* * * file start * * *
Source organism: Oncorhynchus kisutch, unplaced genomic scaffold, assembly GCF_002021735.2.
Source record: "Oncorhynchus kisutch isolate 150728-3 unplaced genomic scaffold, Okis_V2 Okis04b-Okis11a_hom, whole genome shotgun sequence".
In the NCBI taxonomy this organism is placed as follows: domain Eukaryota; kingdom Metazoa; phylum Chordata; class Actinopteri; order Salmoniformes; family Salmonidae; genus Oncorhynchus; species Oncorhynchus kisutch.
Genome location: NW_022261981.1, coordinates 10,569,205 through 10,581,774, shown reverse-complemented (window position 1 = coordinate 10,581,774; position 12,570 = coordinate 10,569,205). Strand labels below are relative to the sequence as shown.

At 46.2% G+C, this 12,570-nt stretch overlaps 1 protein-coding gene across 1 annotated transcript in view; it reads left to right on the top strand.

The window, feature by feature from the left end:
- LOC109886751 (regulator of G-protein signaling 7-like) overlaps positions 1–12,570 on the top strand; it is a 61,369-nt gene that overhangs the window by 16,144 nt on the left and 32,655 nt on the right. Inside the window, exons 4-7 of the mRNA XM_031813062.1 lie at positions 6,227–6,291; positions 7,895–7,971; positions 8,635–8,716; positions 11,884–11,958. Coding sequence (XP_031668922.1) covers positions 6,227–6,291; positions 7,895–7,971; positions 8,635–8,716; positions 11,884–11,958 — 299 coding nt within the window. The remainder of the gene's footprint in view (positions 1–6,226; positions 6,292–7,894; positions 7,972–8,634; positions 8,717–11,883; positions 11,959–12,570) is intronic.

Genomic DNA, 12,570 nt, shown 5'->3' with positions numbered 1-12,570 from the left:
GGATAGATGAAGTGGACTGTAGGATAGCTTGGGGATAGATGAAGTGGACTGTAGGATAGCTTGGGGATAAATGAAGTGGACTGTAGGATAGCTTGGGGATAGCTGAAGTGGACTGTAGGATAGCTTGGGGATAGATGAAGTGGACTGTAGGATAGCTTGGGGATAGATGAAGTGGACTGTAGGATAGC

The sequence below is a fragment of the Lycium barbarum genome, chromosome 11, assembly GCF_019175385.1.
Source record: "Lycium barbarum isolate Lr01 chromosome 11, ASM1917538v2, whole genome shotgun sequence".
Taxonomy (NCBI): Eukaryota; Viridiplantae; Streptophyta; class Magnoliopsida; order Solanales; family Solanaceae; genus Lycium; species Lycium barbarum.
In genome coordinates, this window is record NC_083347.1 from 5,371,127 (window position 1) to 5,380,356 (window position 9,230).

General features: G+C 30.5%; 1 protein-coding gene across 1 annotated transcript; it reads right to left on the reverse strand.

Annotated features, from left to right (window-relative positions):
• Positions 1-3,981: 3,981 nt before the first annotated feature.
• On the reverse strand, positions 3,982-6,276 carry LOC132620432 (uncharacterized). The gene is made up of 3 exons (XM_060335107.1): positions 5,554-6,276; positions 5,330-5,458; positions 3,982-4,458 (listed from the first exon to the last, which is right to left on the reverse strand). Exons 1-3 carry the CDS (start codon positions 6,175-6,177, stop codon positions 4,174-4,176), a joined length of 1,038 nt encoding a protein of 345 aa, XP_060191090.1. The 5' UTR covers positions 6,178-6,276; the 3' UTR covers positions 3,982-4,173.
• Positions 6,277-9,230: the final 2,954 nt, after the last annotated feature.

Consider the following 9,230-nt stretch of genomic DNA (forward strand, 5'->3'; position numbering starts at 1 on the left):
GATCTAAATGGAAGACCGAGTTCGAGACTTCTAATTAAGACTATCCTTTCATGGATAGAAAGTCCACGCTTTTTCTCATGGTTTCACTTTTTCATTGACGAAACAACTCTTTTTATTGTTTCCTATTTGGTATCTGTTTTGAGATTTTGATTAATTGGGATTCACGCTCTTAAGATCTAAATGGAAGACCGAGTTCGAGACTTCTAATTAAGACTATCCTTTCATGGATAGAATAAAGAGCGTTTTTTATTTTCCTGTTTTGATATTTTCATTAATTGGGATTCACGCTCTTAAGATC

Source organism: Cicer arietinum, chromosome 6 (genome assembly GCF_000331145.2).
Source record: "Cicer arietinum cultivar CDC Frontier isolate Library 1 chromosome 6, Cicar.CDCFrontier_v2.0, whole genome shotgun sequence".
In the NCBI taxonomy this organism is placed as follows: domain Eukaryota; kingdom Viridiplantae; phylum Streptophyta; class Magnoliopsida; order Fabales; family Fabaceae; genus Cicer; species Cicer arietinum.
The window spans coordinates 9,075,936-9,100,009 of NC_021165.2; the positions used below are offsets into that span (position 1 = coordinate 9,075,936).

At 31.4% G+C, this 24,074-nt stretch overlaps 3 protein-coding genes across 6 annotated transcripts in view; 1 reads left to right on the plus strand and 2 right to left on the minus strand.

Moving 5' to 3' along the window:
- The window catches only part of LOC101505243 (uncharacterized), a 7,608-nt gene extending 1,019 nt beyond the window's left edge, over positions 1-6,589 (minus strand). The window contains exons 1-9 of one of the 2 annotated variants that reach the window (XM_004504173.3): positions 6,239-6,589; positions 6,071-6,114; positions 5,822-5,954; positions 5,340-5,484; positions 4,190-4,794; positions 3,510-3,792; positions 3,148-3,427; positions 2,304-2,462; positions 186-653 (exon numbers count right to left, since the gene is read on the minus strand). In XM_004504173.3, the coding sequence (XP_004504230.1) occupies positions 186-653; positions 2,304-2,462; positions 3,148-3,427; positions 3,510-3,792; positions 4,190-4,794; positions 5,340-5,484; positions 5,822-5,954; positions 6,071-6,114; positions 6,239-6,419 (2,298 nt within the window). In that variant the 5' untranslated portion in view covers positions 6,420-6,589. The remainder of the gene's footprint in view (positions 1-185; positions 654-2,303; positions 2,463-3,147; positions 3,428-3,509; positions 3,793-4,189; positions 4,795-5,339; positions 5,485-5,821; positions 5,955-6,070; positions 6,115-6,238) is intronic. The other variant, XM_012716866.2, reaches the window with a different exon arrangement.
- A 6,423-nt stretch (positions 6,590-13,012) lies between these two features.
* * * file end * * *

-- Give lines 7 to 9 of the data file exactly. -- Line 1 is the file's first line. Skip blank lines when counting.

- LOC109886751 (regulator of G-protein signaling 7-like) overlaps positions 1–12,570 on the top strand; it is a 61,369-nt gene that overhangs the window by 16,144 nt on the left and 32,655 nt on the right. Inside the window, exons 4-7 of the mRNA XM_031813062.1 lie at positions 6,227–6,291; positions 7,895–7,971; positions 8,635–8,716; positions 11,884–11,958. Coding sequence (XP_031668922.1) covers positions 6,227–6,291; positions 7,895–7,971; positions 8,635–8,716; positions 11,884–11,958 — 299 coding nt within the window. The remainder of the gene's footprint in view (positions 1–6,226; positions 6,292–7,894; positions 7,972–8,634; positions 8,717–11,883; positions 11,959–12,570) is intronic.

Genomic DNA, 12,570 nt, shown 5'->3' with positions numbered 1-12,570 from the left:
GGATAGATGAAGTGGACTGTAGGATAGCTTGGGGATAGATGAAGTGGACTGTAGGATAGCTTGGGGATAAATGAAGTGGACTGTAGGATAGCTTGGGGATAGCTGAAGTGGACTGTAGGATAGCTTGGGGATAGATGAAGTGGACTGTAGGATAGCTTGGGGATAGATGAAGTGGACTGTAGGATAGC